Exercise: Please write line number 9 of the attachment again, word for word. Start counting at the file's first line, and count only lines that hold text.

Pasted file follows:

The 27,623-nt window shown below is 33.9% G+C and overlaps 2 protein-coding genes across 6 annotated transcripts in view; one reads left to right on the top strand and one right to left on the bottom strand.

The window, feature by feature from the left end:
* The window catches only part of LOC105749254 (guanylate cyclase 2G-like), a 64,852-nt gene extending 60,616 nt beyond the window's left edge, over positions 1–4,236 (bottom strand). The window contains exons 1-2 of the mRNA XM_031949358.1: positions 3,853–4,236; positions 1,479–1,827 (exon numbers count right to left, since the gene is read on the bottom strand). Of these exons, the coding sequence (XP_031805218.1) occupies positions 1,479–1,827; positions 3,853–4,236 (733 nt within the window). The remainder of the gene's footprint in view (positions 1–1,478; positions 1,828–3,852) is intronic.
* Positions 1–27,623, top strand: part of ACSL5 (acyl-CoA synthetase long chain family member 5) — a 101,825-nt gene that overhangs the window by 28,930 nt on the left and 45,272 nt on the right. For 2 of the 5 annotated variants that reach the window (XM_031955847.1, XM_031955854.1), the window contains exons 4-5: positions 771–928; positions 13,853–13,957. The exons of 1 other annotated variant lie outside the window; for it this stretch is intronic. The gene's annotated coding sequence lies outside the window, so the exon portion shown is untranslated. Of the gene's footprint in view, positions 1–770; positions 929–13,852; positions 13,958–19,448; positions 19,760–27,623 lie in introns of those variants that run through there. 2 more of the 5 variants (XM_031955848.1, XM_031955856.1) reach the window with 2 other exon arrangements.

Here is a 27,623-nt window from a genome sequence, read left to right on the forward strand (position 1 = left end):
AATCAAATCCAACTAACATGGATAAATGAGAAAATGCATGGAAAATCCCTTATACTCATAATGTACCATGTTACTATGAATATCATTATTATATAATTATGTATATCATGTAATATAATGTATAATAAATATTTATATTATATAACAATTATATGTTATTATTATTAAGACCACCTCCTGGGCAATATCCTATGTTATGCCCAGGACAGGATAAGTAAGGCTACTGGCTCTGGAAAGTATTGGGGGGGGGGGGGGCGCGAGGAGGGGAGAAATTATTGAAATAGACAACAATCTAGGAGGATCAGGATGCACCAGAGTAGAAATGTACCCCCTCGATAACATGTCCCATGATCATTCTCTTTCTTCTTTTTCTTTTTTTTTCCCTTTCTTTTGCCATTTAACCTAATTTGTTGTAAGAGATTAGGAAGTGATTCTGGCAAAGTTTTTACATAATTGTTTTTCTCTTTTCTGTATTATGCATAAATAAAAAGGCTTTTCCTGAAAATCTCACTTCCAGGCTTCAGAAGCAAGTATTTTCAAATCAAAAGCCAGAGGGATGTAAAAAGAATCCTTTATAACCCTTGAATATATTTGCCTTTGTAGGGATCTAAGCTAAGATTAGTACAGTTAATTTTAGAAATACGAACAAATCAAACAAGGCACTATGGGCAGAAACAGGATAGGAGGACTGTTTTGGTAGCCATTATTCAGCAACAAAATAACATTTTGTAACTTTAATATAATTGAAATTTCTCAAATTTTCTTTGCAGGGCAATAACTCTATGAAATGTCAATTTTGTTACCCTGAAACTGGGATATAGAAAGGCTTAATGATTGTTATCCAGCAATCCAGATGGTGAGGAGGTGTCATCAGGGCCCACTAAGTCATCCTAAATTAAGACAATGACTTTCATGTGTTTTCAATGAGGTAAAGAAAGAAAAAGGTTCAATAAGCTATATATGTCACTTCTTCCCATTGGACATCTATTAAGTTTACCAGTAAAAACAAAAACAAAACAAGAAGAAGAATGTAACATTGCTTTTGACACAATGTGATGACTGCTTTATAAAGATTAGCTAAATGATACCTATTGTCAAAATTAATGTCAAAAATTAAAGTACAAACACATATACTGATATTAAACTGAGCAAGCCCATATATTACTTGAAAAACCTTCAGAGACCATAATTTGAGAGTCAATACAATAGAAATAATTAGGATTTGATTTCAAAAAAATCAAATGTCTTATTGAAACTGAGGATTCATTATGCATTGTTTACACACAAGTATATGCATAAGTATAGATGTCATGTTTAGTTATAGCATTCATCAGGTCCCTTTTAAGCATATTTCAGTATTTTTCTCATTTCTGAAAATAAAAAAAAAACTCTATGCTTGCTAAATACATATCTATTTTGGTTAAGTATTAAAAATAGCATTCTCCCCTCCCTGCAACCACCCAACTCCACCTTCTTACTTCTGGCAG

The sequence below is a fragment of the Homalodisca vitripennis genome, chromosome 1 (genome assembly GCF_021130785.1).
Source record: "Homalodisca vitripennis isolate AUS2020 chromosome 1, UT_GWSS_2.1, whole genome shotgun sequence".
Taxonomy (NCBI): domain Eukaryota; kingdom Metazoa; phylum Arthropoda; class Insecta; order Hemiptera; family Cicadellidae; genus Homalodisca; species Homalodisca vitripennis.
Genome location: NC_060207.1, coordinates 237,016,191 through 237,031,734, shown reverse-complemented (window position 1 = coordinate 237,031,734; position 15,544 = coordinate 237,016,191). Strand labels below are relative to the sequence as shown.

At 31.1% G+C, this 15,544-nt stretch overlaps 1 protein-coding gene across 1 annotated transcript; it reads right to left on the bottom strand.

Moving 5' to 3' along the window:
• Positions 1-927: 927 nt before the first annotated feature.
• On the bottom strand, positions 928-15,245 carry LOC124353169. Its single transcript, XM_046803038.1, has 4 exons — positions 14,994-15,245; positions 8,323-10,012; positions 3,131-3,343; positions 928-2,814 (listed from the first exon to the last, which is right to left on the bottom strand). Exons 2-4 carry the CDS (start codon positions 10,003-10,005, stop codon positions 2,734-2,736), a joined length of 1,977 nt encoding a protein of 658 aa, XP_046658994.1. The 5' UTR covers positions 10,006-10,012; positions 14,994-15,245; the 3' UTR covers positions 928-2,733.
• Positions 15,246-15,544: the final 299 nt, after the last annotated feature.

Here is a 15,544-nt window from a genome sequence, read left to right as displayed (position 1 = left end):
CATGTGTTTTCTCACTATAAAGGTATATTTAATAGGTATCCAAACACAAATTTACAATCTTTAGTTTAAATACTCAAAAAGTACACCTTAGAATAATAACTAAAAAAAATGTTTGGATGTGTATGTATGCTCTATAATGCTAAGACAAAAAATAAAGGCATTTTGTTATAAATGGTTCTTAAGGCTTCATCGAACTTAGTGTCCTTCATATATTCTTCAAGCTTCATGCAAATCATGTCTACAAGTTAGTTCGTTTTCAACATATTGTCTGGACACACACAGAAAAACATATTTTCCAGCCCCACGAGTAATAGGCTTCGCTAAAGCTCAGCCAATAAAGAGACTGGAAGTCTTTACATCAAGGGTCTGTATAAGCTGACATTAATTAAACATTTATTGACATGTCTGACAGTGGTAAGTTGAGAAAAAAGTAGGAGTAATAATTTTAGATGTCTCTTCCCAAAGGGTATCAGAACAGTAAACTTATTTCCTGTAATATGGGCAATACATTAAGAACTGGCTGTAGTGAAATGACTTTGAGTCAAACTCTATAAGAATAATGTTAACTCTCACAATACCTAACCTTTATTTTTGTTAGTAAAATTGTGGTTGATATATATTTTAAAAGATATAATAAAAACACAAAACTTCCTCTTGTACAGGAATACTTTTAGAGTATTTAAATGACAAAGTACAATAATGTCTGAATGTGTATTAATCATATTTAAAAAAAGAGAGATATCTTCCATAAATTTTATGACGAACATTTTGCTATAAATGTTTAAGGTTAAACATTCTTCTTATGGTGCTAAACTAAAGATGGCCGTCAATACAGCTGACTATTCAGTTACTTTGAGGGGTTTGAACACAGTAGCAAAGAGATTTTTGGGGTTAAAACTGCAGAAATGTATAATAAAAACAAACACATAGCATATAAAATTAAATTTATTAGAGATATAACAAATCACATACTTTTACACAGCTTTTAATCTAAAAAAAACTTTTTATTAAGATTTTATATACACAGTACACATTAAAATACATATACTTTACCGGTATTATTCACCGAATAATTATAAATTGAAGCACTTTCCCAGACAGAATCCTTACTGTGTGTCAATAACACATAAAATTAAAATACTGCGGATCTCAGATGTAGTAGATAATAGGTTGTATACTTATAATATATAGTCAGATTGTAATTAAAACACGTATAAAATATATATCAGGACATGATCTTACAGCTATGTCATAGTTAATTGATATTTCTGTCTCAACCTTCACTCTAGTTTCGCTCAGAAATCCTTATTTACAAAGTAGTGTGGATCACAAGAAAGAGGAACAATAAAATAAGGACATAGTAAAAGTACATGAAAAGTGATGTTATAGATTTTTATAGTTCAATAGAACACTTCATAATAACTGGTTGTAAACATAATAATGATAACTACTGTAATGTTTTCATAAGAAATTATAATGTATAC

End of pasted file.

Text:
Taxonomy (NCBI): domain Eukaryota; kingdom Metazoa; phylum Arthropoda; class Insecta; order Hemiptera; family Cicadellidae; genus Homalodisca; species Homalodisca vitripennis.